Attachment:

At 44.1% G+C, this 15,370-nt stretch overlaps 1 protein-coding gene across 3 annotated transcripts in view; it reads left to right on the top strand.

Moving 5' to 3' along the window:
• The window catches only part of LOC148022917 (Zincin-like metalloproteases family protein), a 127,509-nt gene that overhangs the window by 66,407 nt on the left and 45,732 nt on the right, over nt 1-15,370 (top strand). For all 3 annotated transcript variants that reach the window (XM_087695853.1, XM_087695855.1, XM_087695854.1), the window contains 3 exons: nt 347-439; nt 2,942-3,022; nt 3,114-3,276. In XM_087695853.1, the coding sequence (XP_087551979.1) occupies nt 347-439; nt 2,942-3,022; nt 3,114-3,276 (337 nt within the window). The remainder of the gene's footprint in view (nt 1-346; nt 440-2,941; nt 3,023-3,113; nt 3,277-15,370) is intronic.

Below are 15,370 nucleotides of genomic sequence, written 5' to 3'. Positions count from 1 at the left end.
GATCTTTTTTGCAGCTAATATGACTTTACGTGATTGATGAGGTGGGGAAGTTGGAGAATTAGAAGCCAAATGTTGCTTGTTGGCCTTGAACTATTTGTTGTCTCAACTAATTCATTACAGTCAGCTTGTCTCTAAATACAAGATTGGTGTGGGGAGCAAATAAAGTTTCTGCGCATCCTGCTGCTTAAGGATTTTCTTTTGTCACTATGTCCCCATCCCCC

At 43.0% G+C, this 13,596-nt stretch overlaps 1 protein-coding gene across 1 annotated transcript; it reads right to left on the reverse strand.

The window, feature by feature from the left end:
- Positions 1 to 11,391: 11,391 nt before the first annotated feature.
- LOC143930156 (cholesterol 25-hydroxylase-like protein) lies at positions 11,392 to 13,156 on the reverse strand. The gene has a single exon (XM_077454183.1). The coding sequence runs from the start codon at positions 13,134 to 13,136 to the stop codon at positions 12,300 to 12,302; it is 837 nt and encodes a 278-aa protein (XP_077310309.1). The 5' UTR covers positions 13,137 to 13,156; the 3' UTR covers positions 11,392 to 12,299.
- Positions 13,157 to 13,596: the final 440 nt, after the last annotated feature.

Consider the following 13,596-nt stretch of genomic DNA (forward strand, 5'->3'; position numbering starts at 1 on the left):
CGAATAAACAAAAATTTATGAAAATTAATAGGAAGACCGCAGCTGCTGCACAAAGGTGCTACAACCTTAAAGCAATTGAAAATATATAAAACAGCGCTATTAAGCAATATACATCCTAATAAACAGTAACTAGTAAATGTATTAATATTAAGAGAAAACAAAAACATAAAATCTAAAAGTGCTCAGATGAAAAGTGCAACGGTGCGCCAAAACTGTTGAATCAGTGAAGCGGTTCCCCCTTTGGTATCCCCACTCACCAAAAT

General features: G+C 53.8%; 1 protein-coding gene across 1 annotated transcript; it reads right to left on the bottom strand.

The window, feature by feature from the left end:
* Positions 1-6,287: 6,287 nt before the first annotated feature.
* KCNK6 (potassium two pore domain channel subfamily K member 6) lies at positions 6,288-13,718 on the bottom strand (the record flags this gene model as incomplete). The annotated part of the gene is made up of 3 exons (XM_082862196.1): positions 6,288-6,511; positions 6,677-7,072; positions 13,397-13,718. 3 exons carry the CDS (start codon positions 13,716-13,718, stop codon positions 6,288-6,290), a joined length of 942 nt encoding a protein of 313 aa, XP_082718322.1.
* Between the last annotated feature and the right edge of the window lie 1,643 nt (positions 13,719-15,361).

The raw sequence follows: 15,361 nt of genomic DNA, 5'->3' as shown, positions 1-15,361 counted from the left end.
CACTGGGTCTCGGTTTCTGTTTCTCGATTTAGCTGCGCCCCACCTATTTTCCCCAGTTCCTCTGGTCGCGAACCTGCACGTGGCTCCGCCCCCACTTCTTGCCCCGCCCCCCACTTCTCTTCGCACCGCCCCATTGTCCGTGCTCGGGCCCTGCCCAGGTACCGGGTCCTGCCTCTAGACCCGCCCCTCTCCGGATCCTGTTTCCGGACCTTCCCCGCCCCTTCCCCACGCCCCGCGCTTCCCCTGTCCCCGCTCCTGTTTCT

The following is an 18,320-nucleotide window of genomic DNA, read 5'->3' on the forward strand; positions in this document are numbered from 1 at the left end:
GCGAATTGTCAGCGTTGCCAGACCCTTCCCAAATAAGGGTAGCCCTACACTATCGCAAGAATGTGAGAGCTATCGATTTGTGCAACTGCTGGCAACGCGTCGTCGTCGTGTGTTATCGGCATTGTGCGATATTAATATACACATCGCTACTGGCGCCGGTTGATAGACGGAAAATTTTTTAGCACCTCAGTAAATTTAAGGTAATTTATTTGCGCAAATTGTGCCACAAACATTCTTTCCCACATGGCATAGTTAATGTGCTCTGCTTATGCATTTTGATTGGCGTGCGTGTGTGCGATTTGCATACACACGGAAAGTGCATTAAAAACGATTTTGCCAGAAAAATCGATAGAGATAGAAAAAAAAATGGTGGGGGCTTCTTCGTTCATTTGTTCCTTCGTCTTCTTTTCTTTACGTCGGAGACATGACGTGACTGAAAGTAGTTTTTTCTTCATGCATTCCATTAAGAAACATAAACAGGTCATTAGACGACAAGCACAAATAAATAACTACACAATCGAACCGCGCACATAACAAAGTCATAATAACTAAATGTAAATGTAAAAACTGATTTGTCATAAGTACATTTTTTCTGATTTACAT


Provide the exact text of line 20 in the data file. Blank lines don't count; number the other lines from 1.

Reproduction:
The following is an 18,320-nucleotide window of genomic DNA, read 5'->3' on the forward strand; positions in this document are numbered from 1 at the left end: